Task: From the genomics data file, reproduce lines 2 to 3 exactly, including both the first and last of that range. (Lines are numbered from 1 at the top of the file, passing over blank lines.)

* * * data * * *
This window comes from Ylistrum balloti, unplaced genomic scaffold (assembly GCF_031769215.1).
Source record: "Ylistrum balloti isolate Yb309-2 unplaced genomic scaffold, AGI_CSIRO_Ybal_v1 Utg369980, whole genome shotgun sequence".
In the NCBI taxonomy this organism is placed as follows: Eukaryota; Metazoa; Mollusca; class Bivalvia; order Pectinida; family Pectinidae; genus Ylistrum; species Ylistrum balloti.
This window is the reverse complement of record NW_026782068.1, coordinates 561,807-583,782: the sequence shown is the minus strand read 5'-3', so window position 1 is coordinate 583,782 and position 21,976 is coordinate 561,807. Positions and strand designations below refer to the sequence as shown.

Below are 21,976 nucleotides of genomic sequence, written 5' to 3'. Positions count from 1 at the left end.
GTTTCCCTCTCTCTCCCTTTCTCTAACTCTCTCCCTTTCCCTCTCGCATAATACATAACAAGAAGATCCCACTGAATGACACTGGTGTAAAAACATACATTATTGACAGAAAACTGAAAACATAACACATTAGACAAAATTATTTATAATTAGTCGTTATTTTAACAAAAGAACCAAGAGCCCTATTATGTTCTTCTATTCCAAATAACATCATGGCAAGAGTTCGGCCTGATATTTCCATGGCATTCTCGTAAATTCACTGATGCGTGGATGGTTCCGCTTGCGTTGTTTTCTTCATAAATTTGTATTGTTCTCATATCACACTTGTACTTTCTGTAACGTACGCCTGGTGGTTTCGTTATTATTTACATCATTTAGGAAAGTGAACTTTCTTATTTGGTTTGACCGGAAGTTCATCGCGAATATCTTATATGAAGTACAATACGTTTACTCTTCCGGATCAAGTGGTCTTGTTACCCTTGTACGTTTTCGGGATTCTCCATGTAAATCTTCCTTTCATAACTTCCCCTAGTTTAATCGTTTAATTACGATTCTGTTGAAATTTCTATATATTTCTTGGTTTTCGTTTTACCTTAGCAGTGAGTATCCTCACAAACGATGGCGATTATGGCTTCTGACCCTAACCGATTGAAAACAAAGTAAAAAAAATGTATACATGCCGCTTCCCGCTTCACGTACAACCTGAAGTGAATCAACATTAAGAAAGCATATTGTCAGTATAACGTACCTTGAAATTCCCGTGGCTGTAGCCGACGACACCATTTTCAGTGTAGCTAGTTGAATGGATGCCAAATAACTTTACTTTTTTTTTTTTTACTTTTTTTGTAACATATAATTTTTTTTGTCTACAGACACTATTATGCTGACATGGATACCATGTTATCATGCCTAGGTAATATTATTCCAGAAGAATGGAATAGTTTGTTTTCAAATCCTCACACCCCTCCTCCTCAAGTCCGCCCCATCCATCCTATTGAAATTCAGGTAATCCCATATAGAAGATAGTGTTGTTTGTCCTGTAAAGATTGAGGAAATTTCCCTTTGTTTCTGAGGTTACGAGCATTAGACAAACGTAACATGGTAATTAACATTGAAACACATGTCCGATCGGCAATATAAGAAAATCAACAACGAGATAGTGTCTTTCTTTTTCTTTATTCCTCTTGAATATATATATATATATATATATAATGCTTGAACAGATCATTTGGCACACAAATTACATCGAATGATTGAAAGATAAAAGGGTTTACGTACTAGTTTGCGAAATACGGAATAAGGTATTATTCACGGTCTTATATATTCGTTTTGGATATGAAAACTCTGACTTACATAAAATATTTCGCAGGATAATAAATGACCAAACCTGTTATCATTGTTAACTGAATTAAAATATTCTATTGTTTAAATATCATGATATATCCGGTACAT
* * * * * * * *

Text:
Source record: "Ylistrum balloti isolate Yb309-2 unplaced genomic scaffold, AGI_CSIRO_Ybal_v1 Utg369980, whole genome shotgun sequence".
In the NCBI taxonomy this organism is placed as follows: Eukaryota; Metazoa; Mollusca; class Bivalvia; order Pectinida; family Pectinidae; genus Ylistrum; species Ylistrum balloti.